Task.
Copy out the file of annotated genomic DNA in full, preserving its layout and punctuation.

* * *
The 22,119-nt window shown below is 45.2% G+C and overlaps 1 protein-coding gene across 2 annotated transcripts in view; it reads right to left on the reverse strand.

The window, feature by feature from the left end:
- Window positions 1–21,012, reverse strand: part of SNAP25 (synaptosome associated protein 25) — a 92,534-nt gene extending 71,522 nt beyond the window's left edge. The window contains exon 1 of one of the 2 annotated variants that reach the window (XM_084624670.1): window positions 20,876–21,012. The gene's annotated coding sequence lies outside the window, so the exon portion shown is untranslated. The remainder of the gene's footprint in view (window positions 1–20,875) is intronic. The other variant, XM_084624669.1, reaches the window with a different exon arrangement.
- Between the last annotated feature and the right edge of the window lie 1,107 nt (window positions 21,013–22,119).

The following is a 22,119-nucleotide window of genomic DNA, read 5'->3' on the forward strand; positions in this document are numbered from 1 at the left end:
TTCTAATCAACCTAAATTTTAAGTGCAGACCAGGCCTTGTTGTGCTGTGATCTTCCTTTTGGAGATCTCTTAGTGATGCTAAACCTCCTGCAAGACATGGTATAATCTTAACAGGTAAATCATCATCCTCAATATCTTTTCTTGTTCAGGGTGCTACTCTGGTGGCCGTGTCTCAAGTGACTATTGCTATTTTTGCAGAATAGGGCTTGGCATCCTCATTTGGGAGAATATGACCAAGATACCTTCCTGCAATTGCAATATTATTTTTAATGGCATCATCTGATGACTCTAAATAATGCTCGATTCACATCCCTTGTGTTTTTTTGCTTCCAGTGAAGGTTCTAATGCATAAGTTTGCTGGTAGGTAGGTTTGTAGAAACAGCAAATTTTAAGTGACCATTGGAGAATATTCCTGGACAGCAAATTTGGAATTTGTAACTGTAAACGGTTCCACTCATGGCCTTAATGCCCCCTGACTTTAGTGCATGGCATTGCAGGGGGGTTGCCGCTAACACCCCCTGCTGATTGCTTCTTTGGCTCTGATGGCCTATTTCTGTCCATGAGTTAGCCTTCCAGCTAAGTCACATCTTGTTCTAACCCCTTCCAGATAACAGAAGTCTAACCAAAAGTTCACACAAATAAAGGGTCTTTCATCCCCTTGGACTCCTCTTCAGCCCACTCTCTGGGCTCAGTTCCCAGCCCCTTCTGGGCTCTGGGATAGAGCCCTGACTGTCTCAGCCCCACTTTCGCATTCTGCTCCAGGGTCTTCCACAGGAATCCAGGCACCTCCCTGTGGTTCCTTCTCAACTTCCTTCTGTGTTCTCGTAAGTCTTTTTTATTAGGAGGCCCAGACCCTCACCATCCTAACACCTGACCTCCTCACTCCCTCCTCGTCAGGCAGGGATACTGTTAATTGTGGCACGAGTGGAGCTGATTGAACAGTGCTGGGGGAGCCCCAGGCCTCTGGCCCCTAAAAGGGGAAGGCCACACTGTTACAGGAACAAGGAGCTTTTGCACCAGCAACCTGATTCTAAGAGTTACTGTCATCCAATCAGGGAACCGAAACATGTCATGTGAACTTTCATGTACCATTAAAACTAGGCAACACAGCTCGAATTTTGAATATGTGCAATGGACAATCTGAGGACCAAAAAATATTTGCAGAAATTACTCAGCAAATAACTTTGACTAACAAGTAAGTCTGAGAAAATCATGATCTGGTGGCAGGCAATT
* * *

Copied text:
The 22,119-nt window shown below is 45.2% G+C and overlaps 1 protein-coding gene across 2 annotated transcripts in view; it reads right to left on the reverse strand.

The window, feature by feature from the left end:
- Window positions 1–21,012, reverse strand: part of SNAP25 (synaptosome associated protein 25) — a 92,534-nt gene extending 71,522 nt beyond the window's left edge. The window contains exon 1 of one of the 2 annotated variants that reach the window (XM_084624670.1): window positions 20,876–21,012. The gene's annotated coding sequence lies outside the window, so the exon portion shown is untranslated. The remainder of the gene's footprint in view (window positions 1–20,875) is intronic. The other variant, XM_084624669.1, reaches the window with a different exon arrangement.
- Between the last annotated feature and the right edge of the window lie 1,107 nt (window positions 21,013–22,119).

The following is a 22,119-nucleotide window of genomic DNA, read 5'->3' on the forward strand; positions in this document are numbered from 1 at the left end:
TTCTAATCAACCTAAATTTTAAGTGCAGACCAGGCCTTGTTGTGCTGTGATCTTCCTTTTGGAGATCTCTTAGTGATGCTAAACCTCCTGCAAGACATGGTATAATCTTAACAGGTAAATCATCATCCTCAATATCTTTTCTTGTTCAGGGTGCTACTCTGGTGGCCGTGTCTCAAGTGACTATTGCTATTTTTGCAGAATAGGGCTTGGCATCCTCATTTGGGAGAATATGACCAAGATACCTTCCTGCAATTGCAATATTATTTTTAATGGCATCATCTGATGACTCTAAATAATGCTCGATTCACATCCCTTGTGTTTTTTTGCTTCCAGTGAAGGTTCTAATGCATAAGTTTGCTGGTAGGTAGGTTTGTAGAAACAGCAAATTTTAAGTGACCATTGGAGAATATTCCTGGACAGCAAATTTGGAATTTGTAACTGTAAACGGTTCCACTCATGGCCTTAATGCCCCCTGACTTTAGTGCATGGCATTGCAGGGGGGTTGCCGCTAACACCCCCTGCTGATTGCTTCTTTGGCTCTGATGGCCTATTTCTGTCCATGAGTTAGCCTTCCAGCTAAGTCACATCTTGTTCTAACCCCTTCCAGATAACAGAAGTCTAACCAAAAGTTCACACAAATAAAGGGTCTTTCATCCCCTTGGACTCCTCTTCAGCCCACTCTCTGGGCTCAGTTCCCAGCCCCTTCTGGGCTCTGGGATAGAGCCCTGACTGTCTCAGCCCCACTTTCGCATTCTGCTCCAGGGTCTTCCACAGGAATCCAGGCACCTCCCTGTGGTTCCTTCTCAACTTCCTTCTGTGTTCTCGTAAGTCTTTTTTATTAGGAGGCCCAGACCCTCACCATCCTAACACCTGACCTCCTCACTCCCTCCTCGTCAGGCAGGGATACTGTTAATTGTGGCACGAGTGGAGCTGATTGAACAGTGCTGGGGGAGCCCCAGGCCTCTGGCCCCTAAAAGGGGAAGGCCACACTGTTACAGGAACAAGGAGCTTTTGCACCAGCAACCTGATTCTAAGAGTTACTGTCATCCAATCAGGGAACCGAAACATGTCATGTGAACTTTCATGTACCATTAAAACTAGGCAACACAGCTCGAATTTTGAATATGTGCAATGGACAATCTGAGGACCAAAAAATATTTGCAGAAATTACTCAGCAAATAACTTTGACTAACAAGTAAGTCTGAGAAAATCATGATCTGGTGGCAGGCAATT